11 Jul 2019

Washington, D.C.: Fort Stevens, Fortifications, Monocacy, and more

Washington, D.C.: Fort Stevens, Fortifications, Monocacy, and more

Less than five miles north of the American Battlefield Trust's offices in Washington, D.C., a National Park Service site at Fort Stevens commemorates a relatively little-known battle that could easily have changed the course of American history.

There may be no better symbol of the tension between defense and offense that plagued Union leadership throughout the Civil War than this place, where all was nearly lost on July 11-12, 1864. In honor of that underappreciated anniversary, here's a bit more about the Battle of Fort Stevens.

In early July 1864, authorities in Washington and at Union General-in-chief Ulysses S. Grant's headquarters near Petersburg dismissed reports of the massive Confederate force invading Maryland. Fortunately for the Union cause, private citizen John Garrett, president of the Baltimore and Ohio Railroad, wasn't about to risk having his railroad destroyed by Confederate raiders yet again. Prompted by telegraph reports of renewed, widespread depredations against his line in western Maryland, Garrett urged Major General Lewis "Lew" Wallace, local departmental commander at Baltimore, to investigate.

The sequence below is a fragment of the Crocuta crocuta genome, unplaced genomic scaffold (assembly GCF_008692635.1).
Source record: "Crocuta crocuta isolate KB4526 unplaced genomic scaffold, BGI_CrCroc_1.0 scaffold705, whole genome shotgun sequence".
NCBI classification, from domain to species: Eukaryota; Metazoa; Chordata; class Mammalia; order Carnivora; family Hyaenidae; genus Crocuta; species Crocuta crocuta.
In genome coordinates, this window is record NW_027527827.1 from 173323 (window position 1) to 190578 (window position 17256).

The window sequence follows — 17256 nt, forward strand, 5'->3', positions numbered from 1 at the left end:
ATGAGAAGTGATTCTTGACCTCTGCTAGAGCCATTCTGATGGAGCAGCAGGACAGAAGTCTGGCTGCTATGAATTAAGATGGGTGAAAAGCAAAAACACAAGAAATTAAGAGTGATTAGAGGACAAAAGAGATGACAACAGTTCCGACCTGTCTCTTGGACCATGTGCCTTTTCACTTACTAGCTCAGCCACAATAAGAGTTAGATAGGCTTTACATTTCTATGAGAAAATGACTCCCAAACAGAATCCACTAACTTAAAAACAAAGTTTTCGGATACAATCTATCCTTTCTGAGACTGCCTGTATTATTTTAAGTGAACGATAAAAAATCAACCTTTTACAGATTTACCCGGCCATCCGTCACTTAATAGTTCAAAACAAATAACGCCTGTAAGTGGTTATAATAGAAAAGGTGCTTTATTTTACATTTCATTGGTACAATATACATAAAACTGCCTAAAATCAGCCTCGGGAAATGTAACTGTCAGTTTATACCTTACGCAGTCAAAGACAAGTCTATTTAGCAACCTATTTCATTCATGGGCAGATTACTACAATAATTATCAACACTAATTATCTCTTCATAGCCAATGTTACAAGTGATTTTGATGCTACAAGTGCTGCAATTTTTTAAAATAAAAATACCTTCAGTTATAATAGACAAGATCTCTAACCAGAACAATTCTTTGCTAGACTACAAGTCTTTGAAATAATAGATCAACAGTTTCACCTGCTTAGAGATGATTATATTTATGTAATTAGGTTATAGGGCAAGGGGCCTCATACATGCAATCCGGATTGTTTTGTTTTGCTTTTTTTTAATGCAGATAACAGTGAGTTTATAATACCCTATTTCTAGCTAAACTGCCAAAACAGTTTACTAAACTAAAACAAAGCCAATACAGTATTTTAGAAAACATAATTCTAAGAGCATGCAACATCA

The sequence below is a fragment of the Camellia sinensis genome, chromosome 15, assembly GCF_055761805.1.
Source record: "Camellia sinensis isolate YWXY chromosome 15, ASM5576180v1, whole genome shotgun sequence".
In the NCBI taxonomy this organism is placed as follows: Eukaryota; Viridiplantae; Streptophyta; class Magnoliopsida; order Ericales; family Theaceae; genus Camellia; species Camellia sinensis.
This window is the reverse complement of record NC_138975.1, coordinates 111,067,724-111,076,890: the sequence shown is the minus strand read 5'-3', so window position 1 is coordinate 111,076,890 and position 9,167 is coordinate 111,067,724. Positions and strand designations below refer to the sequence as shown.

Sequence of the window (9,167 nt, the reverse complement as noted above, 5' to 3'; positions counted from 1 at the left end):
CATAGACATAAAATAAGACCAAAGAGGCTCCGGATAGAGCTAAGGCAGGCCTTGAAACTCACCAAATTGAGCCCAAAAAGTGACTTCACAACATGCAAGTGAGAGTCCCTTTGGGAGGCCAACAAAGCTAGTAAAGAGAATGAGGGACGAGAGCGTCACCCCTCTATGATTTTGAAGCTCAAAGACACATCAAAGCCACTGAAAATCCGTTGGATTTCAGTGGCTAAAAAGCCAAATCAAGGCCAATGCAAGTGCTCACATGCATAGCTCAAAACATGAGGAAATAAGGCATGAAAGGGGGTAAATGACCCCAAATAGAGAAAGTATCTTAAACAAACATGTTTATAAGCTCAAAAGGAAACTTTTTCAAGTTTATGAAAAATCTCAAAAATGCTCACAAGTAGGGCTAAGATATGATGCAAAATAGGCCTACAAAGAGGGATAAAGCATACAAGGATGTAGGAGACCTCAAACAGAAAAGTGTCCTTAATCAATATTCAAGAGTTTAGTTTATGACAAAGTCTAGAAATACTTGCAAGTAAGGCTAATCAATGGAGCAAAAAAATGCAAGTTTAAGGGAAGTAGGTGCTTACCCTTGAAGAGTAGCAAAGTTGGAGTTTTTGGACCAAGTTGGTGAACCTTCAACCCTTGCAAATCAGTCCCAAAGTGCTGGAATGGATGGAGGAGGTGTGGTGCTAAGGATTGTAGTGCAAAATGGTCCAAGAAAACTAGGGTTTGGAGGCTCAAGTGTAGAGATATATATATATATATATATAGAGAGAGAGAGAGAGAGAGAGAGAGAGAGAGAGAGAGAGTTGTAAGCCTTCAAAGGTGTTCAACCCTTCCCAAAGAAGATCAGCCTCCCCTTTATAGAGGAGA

The Confederates had an ambitious plan — and it was going well up to that point. They were securing provisions from Maryland farmers, demanding ransoms from towns such a Frederick, spreading wild rumors about their numbers, damaging important Federal infrastructure and, potentially, taking Washington in the bargain. We will never know how that third and final Confederate invasion could have played out if John Garrett hadn't convinced General Wallace to investigate and ultimately undertake the Battle of Monocacy.

Monocacy was a Confederate victory, but it came at great cost. Depleted by casualties, 90-degree weather and scant provisions, Early's army finally arrived at Washington's fortifications on July 11 in need of rest. As skirmishers advanced to the fortifications that encircled the city, which at the time were staffed only by Home Guards, clerks, and convalescent troops, the Confederates gathered their strength.

During the night, Union reinforcements from Grant's army at Petersburg — veteran units from the Sixth Corps — disembarked from troop transports and marched north through the streets of Washington to bolster the city's defenses. By the time Early was ready to attack at Fort Stevens on July 12, Washington was ready. President Lincoln himself was famously present to become one of the few sitting U.S. presidents ever to come under direct enemy fire.

As military historian B. Franklin Cooling puts it, "Standing today where Lincoln stood in 1864 atop the Fort Stevens parapet (a spot well-marked by a stone marker and bas relief), one must marvel why posterity has never declared this singular event one of the pivotal episodes (or even Confederate ‘lost opportunities') of the Civil War."

Recognizing that the Union capital was now defended by veterans, Early abandoned any thought of taking the city and withdrew by cover of night, heading west to a new assignment in the Shenandoah Valley.

Read more about the history of Washington D.C.'s defenses in a feature article by Dr. B. Franklin Cooling on battlefields.org.


American Battlefield Trust

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